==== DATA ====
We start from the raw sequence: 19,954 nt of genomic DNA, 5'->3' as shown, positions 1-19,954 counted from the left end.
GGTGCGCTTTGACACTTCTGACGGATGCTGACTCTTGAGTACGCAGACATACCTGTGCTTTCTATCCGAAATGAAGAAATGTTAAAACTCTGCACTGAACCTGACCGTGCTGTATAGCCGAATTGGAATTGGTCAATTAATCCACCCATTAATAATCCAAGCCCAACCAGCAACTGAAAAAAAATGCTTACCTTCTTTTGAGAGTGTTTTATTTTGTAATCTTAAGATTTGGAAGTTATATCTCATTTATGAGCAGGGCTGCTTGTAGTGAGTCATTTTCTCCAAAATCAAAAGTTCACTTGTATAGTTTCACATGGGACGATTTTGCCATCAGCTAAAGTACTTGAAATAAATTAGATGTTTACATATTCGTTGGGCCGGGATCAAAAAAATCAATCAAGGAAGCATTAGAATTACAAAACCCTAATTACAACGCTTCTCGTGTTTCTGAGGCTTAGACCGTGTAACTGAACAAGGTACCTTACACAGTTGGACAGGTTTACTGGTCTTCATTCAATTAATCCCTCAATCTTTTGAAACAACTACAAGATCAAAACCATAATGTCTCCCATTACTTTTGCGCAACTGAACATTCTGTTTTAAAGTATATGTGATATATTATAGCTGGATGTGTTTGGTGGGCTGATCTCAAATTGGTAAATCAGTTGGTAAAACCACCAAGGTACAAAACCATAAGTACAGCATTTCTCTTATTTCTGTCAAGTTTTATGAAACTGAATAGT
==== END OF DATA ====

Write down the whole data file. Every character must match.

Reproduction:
We start from the raw sequence: 19,954 nt of genomic DNA, 5'->3' as shown, positions 1-19,954 counted from the left end.
GGTGCGCTTTGACACTTCTGACGGATGCTGACTCTTGAGTACGCAGACATACCTGTGCTTTCTATCCGAAATGAAGAAATGTTAAAACTCTGCACTGAACCTGACCGTGCTGTATAGCCGAATTGGAATTGGTCAATTAATCCACCCATTAATAATCCAAGCCCAACCAGCAACTGAAAAAAAATGCTTACCTTCTTTTGAGAGTGTTTTATTTTGTAATCTTAAGATTTGGAAGTTATATCTCATTTATGAGCAGGGCTGCTTGTAGTGAGTCATTTTCTCCAAAATCAAAAGTTCACTTGTATAGTTTCACATGGGACGATTTTGCCATCAGCTAAAGTACTTGAAATAAATTAGATGTTTACATATTCGTTGGGCCGGGATCAAAAAAATCAATCAAGGAAGCATTAGAATTACAAAACCCTAATTACAACGCTTCTCGTGTTTCTGAGGCTTAGACCGTGTAACTGAACAAGGTACCTTACACAGTTGGACAGGTTTACTGGTCTTCATTCAATTAATCCCTCAATCTTTTGAAACAACTACAAGATCAAAACCATAATGTCTCCCATTACTTTTGCGCAACTGAACATTCTGTTTTAAAGTATATGTGATATATTATAGCTGGATGTGTTTGGTGGGCTGATCTCAAATTGGTAAATCAGTTGGTAAAACCACCAAGGTACAAAACCATAAGTACAGCATTTCTCTTATTTCTGTCAAGTTTTATGAAACTGAATAGT